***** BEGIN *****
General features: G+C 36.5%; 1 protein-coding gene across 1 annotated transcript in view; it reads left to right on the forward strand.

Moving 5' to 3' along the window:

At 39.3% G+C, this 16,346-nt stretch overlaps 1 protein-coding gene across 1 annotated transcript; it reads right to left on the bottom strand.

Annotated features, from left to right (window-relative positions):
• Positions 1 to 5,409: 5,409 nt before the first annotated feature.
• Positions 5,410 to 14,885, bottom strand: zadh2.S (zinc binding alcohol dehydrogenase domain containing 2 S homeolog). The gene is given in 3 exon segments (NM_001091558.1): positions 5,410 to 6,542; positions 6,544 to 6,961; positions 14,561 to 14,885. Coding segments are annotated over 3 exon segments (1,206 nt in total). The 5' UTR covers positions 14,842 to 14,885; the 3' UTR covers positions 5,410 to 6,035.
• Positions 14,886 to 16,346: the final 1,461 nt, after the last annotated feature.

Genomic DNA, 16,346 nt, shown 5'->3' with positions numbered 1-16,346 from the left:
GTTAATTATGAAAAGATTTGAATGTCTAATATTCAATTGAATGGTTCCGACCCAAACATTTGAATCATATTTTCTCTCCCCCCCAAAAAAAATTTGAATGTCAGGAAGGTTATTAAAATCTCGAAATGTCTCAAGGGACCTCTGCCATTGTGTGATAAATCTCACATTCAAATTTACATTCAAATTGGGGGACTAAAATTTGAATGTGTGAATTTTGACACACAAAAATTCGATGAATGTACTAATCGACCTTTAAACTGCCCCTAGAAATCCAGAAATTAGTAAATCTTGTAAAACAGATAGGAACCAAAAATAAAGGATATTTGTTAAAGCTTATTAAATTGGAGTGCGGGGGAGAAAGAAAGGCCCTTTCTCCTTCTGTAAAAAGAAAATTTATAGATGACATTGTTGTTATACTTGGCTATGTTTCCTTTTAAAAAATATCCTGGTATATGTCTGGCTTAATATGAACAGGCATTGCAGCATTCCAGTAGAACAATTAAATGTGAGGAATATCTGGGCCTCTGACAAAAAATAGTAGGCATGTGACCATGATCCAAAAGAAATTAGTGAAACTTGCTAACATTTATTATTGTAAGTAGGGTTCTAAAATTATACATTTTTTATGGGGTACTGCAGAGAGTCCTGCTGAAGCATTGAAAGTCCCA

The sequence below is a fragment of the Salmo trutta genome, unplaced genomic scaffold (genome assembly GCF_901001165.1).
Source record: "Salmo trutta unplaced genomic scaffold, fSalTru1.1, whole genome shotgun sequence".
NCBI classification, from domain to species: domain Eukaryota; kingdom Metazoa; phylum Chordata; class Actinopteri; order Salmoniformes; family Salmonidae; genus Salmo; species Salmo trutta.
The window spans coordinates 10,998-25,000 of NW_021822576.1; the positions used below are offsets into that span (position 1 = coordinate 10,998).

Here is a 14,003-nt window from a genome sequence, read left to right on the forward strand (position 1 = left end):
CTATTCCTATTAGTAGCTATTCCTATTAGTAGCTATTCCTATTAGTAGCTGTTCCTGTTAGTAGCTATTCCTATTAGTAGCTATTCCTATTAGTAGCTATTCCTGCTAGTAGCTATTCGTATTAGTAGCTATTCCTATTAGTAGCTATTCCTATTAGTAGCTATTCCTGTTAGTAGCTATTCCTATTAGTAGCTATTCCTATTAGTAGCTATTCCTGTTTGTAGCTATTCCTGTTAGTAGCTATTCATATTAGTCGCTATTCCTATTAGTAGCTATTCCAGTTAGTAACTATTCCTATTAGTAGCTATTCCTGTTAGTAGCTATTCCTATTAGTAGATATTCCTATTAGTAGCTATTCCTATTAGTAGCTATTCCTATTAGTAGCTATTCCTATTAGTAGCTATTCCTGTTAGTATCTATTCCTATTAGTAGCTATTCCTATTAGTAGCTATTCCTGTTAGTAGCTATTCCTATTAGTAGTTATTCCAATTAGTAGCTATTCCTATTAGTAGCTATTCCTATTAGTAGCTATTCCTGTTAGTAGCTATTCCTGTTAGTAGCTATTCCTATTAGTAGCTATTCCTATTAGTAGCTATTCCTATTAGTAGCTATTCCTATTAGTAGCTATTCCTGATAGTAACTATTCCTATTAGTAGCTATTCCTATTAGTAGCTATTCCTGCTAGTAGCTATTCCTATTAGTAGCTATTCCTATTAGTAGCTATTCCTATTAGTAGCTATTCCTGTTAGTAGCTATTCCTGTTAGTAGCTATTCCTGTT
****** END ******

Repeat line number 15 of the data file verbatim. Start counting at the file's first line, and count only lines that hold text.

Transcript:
CTATTCCTATTAGTAGCTATTCCTATTAGTAGCTATTCCTATTAGTAGCTGTTCCTGTTAGTAGCTATTCCTATTAGTAGCTATTCCTATTAGTAGCTATTCCTGCTAGTAGCTATTCGTATTAGTAGCTATTCCTATTAGTAGCTATTCCTATTAGTAGCTATTCCTGTTAGTAGCTATTCCTATTAGTAGCTATTCCTATTAGTAGCTATTCCTGTTTGTAGCTATTCCTGTTAGTAGCTATTCATATTAGTCGCTATTCCTATTAGTAGCTATTCCAGTTAGTAACTATTCCTATTAGTAGCTATTCCTGTTAGTAGCTATTCCTATTAGTAGATATTCCTATTAGTAGCTATTCCTATTAGTAGCTATTCCTATTAGTAGCTATTCCTATTAGTAGCTATTCCTGTTAGTATCTATTCCTATTAGTAGCTATTCCTATTAGTAGCTATTCCTGTTAGTAGCTATTCCTATTAGTAGTTATTCCAATTAGTAGCTATTCCTATTAGTAGCTATTCCTATTAGTAGCTATTCCTGTTAGTAGCTATTCCTGTTAGTAGCTATTCCTATTAGTAGCTATTCCTATTAGTAGCTATTCCTATTAGTAGCTATTCCTATTAGTAGCTATTCCTGATAGTAACTATTCCTATTAGTAGCTATTCCTATTAGTAGCTATTCCTGCTAGTAGCTATTCCTATTAGTAGCTATTCCTATTAGTAGCTATTCCTATTAGTAGCTATTCCTGTTAGTAGCTATTCCTGTTAGTAGCTATTCCTGTT